Parmigiano Reggiano was one of the first products to be awarded a PDO, or Protected Denomination of Origin product, which basically means it can only be produced from milk obtained from, and then manufactured, in it’s place of origin, namely the provinces of Parma, Reggio Emelia, Modena, Bologna to the west of the Reno River and to Mantua to the east of the Po River.
The history of the cheese dates back over 800 years to 1200AD. So renowned in quality in fact, that during the Great Fire of London, Samuel Pepys mentioned it as one of the items to save! Today only around 430 Artisan dairies craft this amazing product for us to enjoy.
It’s a nutritious and easy cheese to digest, so can be enjoyed by young and old alike, whether it’s served simply on its own with a good quality balsamic vinegar or as in ingredient in a wide variety of dishes.
Standard maturing times are from 18 months, to 24 months and finally through to 36 months. Each matured ‘wheel’ of cheese has its own distinct flavour and characteristics. The 18 month is perfect served in chunks with an aperitif or a dry white wine. The 24 month is mild but full flavoured and has a crumbly, grainy texture; good with red wines or fruit salads, figs or prunes. The mature 36 month cheese is extra strong and is the most nutritious, whilst the texture is drier, more crumbly and grainy. Perfect with full bodies red wines, aged balsamic vinegar and honey.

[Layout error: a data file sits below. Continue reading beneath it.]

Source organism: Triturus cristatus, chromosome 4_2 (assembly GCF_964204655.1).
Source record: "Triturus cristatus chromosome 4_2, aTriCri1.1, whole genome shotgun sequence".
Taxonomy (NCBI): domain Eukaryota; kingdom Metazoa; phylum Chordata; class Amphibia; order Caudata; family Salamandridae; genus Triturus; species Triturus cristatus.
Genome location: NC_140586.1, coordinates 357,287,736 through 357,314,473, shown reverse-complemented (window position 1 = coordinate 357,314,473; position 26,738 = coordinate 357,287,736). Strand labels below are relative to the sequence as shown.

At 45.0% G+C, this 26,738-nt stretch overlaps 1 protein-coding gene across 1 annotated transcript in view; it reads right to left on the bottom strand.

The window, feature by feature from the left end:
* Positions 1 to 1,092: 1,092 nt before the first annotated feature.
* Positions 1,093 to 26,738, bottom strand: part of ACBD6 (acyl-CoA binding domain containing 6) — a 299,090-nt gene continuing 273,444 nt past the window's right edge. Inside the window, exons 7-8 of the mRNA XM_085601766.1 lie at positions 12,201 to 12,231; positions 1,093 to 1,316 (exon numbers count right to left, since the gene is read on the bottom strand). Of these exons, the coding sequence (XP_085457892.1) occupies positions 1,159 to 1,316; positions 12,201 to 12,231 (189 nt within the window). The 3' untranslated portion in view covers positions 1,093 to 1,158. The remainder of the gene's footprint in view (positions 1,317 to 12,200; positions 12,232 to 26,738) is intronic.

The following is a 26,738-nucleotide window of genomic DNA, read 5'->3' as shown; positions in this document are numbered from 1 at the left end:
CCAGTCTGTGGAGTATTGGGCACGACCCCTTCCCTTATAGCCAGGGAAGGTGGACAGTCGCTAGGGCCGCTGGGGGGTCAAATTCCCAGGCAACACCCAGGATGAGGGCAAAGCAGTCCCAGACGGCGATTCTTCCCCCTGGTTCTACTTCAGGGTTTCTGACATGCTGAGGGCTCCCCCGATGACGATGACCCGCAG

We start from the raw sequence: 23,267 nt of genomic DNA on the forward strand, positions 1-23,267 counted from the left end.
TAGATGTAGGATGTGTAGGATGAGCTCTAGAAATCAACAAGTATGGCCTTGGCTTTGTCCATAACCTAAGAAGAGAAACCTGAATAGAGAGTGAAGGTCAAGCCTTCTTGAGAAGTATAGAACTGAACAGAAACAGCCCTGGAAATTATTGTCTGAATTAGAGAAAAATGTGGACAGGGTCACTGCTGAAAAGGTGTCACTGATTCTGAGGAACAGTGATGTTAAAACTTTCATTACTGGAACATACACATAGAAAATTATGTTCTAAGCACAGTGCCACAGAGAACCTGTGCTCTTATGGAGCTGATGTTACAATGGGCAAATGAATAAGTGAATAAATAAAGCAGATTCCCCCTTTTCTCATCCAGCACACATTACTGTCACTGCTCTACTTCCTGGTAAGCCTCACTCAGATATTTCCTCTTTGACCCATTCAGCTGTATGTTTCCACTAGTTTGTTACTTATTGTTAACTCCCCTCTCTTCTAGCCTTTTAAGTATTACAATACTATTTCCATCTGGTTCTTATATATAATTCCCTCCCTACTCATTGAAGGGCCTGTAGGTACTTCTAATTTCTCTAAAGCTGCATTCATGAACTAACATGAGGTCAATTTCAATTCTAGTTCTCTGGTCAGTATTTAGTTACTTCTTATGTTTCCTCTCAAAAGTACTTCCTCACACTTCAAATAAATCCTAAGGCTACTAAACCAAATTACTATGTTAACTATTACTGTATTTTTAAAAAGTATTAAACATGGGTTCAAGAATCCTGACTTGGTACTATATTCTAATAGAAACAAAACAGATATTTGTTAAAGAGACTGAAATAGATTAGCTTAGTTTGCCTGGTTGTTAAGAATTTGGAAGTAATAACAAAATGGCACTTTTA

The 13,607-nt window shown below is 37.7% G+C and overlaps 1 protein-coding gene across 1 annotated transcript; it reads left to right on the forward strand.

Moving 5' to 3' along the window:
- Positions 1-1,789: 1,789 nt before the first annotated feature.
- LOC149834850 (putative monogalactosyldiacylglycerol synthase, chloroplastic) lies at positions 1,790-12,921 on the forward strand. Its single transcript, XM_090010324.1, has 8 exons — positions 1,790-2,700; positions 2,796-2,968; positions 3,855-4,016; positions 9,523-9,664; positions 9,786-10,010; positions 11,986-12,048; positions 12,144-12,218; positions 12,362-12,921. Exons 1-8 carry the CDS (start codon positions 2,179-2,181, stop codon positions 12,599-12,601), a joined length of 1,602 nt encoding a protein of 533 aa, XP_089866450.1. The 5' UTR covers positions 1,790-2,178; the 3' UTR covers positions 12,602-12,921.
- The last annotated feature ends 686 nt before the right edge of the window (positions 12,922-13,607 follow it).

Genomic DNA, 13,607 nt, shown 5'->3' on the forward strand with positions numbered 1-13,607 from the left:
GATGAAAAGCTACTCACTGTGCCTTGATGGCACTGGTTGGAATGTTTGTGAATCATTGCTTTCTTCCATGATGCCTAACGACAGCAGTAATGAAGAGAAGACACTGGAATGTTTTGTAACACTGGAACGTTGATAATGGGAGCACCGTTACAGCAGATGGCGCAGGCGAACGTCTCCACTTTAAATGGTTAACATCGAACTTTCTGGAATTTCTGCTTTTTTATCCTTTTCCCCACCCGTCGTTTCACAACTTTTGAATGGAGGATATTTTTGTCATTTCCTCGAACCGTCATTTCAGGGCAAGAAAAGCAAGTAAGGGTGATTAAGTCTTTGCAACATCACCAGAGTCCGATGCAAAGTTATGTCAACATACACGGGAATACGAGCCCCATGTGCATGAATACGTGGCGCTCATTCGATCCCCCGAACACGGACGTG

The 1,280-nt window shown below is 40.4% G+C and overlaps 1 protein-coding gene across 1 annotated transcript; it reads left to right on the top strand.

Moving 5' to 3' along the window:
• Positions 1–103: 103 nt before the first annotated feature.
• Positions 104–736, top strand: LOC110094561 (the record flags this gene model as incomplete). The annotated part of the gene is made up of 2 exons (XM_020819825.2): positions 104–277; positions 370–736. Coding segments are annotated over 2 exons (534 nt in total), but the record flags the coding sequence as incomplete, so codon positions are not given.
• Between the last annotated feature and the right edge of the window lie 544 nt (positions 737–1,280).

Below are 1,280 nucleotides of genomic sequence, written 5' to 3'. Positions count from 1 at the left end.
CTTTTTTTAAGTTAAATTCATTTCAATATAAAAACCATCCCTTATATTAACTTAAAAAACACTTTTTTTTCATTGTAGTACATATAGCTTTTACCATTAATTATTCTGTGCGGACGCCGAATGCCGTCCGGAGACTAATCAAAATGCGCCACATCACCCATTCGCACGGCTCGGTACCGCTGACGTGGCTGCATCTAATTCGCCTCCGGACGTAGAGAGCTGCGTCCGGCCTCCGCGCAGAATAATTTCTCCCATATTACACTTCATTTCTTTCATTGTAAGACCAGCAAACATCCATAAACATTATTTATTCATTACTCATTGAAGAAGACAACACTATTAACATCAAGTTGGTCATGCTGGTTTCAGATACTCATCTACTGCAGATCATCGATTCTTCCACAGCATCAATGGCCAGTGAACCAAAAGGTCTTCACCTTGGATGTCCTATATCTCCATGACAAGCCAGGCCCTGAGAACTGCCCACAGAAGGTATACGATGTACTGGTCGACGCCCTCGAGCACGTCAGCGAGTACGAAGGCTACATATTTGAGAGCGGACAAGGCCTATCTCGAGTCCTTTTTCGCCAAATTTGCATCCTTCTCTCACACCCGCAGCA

Unlike cheaper alternatives that you can buy pre-grated in tubs (which can sometimes have a rather unpleasant odour when sprinkled over hot food) , Parmigiano Reggiano cheese has both an amazing aroma as well as taste and is best grated fresh from the block. We’ve always been a lover of good quality food in this house and I must admit I do find it difficult to economise on good quality ingredients; Parmigiano Reggiano cheese being one of those that I buy most weeks.
I was recently lucky enough to receive two complimentary recipe books with some truly delicious sounding recipes (sweet and savoury) featuring Parmigiano Reggiano. The recipe that has so far stood out and was thoroughly enjoyed by all the family was for Chicken Breasts with Pesto and Parmigiano Reggiano. We used a sundried tomato pesto sauce as opposed to a green pesto and served it with olive oil drizzled roasted vine tomatoes, peppers, courgettes & shallots which we sprinkled with rosemary and served up with some cous cous. I can’t wait to try some more of the recipes now.